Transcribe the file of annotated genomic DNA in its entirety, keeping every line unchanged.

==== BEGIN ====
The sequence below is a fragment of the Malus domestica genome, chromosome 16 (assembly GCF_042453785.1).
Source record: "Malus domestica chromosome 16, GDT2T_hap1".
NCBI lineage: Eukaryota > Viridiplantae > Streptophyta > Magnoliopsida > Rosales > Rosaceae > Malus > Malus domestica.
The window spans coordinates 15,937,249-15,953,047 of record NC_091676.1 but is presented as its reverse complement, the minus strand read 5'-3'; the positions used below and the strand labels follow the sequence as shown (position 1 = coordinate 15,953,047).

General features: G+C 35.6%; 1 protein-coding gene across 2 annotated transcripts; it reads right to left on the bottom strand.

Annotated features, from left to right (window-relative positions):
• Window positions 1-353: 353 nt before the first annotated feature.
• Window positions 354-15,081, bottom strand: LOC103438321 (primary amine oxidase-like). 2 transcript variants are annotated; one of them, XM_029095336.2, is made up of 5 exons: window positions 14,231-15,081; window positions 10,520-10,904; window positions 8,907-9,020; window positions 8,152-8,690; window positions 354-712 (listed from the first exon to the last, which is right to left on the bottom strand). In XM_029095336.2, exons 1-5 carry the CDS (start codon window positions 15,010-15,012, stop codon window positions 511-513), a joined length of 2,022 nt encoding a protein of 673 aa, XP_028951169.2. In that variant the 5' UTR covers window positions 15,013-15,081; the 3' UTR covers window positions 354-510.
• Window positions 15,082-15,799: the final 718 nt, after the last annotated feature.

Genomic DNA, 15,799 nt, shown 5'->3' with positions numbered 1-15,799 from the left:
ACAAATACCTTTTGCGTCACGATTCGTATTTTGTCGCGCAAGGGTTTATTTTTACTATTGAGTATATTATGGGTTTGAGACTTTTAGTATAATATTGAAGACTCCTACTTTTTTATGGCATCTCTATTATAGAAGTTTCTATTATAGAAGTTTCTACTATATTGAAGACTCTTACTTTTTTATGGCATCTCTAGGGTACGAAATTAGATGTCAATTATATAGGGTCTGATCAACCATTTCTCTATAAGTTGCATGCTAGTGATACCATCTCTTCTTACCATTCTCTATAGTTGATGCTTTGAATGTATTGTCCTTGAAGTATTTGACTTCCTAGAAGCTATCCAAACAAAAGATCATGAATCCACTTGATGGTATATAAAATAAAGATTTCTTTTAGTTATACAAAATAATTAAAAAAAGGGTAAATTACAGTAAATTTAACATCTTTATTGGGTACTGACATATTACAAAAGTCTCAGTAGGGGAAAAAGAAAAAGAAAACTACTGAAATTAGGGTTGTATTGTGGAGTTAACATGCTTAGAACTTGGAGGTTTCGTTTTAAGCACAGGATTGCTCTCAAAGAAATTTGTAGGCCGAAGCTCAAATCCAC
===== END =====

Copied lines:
The sequence below is a fragment of the Malus domestica genome, chromosome 16 (assembly GCF_042453785.1).
Source record: "Malus domestica chromosome 16, GDT2T_hap1".
NCBI lineage: Eukaryota > Viridiplantae > Streptophyta > Magnoliopsida > Rosales > Rosaceae > Malus > Malus domestica.
The window spans coordinates 15,937,249-15,953,047 of record NC_091676.1 but is presented as its reverse complement, the minus strand read 5'-3'; the positions used below and the strand labels follow the sequence as shown (position 1 = coordinate 15,953,047).

General features: G+C 35.6%; 1 protein-coding gene across 2 annotated transcripts; it reads right to left on the bottom strand.

Annotated features, from left to right (window-relative positions):
• Window positions 1-353: 353 nt before the first annotated feature.
• Window positions 354-15,081, bottom strand: LOC103438321 (primary amine oxidase-like). 2 transcript variants are annotated; one of them, XM_029095336.2, is made up of 5 exons: window positions 14,231-15,081; window positions 10,520-10,904; window positions 8,907-9,020; window positions 8,152-8,690; window positions 354-712 (listed from the first exon to the last, which is right to left on the bottom strand). In XM_029095336.2, exons 1-5 carry the CDS (start codon window positions 15,010-15,012, stop codon window positions 511-513), a joined length of 2,022 nt encoding a protein of 673 aa, XP_028951169.2. In that variant the 5' UTR covers window positions 15,013-15,081; the 3' UTR covers window positions 354-510.
• Window positions 15,082-15,799: the final 718 nt, after the last annotated feature.

Genomic DNA, 15,799 nt, shown 5'->3' with positions numbered 1-15,799 from the left:
ACAAATACCTTTTGCGTCACGATTCGTATTTTGTCGCGCAAGGGTTTATTTTTACTATTGAGTATATTATGGGTTTGAGACTTTTAGTATAATATTGAAGACTCCTACTTTTTTATGGCATCTCTATTATAGAAGTTTCTATTATAGAAGTTTCTACTATATTGAAGACTCTTACTTTTTTATGGCATCTCTAGGGTACGAAATTAGATGTCAATTATATAGGGTCTGATCAACCATTTCTCTATAAGTTGCATGCTAGTGATACCATCTCTTCTTACCATTCTCTATAGTTGATGCTTTGAATGTATTGTCCTTGAAGTATTTGACTTCCTAGAAGCTATCCAAACAAAAGATCATGAATCCACTTGATGGTATATAAAATAAAGATTTCTTTTAGTTATACAAAATAATTAAAAAAAGGGTAAATTACAGTAAATTTAACATCTTTATTGGGTACTGACATATTACAAAAGTCTCAGTAGGGGAAAAAGAAAAAGAAAACTACTGAAATTAGGGTTGTATTGTGGAGTTAACATGCTTAGAACTTGGAGGTTTCGTTTTAAGCACAGGATTGCTCTCAAAGAAATTTGTAGGCCGAAGCTCAAATCCAC